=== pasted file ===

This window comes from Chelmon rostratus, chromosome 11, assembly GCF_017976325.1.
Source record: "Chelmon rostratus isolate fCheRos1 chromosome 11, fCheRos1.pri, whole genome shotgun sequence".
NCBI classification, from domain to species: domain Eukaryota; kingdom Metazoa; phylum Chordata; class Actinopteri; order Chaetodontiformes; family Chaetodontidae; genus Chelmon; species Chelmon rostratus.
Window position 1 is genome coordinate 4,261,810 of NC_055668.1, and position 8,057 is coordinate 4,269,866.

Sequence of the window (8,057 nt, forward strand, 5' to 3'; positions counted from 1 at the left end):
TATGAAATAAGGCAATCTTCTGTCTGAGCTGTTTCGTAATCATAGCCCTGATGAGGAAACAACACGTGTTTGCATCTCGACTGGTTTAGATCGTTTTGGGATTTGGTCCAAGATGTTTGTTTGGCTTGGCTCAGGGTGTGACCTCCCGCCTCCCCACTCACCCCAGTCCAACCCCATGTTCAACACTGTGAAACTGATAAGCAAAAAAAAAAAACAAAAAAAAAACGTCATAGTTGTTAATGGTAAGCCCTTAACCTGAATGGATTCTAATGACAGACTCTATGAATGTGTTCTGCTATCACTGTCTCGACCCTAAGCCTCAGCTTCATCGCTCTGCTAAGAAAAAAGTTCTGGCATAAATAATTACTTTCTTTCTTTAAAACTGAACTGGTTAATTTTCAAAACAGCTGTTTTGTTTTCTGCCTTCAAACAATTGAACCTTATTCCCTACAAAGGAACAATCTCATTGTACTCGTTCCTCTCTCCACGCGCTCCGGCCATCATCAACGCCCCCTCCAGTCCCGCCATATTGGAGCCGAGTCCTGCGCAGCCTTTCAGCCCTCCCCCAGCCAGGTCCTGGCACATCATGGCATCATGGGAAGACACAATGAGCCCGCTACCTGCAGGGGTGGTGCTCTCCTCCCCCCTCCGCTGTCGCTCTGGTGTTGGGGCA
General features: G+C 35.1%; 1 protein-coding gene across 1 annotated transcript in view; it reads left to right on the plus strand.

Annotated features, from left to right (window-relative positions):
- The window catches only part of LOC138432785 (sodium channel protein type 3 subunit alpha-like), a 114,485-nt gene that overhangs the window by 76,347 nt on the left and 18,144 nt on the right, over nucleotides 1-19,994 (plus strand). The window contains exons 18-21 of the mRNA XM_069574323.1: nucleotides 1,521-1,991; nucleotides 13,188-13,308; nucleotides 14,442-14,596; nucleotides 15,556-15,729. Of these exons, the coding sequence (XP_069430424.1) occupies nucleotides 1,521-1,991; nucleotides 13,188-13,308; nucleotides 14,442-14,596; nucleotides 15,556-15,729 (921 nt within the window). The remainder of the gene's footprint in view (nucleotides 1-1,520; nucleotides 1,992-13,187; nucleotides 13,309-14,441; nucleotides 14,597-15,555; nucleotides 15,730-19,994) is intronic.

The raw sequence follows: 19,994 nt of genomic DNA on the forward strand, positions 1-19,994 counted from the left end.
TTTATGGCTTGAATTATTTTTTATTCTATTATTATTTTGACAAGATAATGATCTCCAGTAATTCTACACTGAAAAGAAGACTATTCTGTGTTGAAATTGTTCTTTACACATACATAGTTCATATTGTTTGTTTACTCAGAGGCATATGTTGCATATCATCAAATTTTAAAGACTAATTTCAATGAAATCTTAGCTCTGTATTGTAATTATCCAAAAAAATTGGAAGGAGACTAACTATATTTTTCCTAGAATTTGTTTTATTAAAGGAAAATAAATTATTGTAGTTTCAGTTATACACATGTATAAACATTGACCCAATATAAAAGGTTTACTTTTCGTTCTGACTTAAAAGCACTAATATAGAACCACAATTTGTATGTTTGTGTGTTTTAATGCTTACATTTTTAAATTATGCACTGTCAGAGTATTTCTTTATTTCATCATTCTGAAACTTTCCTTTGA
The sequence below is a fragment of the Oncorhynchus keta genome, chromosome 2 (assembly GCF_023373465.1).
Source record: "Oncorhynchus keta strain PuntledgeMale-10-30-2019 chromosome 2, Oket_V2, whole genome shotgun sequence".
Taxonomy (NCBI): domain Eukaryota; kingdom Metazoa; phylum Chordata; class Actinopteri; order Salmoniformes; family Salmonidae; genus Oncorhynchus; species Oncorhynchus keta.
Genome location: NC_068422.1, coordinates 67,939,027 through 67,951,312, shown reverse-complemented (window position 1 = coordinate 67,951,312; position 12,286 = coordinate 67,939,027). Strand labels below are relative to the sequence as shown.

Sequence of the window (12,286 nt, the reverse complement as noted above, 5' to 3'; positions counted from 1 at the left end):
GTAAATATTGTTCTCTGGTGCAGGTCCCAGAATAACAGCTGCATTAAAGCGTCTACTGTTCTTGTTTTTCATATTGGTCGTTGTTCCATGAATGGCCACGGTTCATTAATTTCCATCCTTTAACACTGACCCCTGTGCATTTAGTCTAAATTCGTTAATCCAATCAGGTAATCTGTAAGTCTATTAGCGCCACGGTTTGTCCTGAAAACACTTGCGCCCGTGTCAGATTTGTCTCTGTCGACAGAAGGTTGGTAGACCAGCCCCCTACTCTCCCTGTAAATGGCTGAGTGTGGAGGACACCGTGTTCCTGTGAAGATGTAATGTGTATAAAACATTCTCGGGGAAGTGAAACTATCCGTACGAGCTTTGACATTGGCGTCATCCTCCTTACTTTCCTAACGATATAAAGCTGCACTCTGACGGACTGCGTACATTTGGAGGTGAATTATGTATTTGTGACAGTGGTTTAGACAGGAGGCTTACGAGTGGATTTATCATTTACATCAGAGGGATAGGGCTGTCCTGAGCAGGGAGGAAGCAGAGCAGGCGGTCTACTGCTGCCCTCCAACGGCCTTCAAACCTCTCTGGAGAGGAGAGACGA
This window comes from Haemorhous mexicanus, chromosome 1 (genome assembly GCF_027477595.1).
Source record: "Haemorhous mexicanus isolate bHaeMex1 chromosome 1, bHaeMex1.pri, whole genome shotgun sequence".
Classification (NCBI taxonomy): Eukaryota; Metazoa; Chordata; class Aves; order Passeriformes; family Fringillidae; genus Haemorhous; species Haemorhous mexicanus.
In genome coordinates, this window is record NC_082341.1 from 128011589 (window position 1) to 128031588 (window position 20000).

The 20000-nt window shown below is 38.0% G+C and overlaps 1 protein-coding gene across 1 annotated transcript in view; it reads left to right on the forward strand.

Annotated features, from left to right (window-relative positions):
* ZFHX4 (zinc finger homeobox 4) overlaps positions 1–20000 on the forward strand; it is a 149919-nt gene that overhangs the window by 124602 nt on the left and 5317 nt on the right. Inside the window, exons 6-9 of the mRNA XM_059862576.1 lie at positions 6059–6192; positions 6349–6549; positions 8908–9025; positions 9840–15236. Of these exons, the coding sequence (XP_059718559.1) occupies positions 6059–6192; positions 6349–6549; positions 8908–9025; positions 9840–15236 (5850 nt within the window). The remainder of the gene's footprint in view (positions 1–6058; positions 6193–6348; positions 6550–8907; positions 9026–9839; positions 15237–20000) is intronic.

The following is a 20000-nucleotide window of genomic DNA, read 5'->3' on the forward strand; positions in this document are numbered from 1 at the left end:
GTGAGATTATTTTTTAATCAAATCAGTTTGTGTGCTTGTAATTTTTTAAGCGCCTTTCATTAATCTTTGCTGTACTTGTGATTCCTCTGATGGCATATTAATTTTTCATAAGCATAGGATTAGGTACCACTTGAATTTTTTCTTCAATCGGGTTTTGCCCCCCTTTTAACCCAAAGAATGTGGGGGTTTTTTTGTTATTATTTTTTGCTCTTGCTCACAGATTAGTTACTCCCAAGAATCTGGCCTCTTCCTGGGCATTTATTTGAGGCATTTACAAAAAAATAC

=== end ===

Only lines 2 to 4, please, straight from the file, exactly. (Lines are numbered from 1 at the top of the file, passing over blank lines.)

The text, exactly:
Source record: "Chelmon rostratus isolate fCheRos1 chromosome 11, fCheRos1.pri, whole genome shotgun sequence".
NCBI classification, from domain to species: domain Eukaryota; kingdom Metazoa; phylum Chordata; class Actinopteri; order Chaetodontiformes; family Chaetodontidae; genus Chelmon; species Chelmon rostratus.
Window position 1 is genome coordinate 4,261,810 of NC_055668.1, and position 8,057 is coordinate 4,269,866.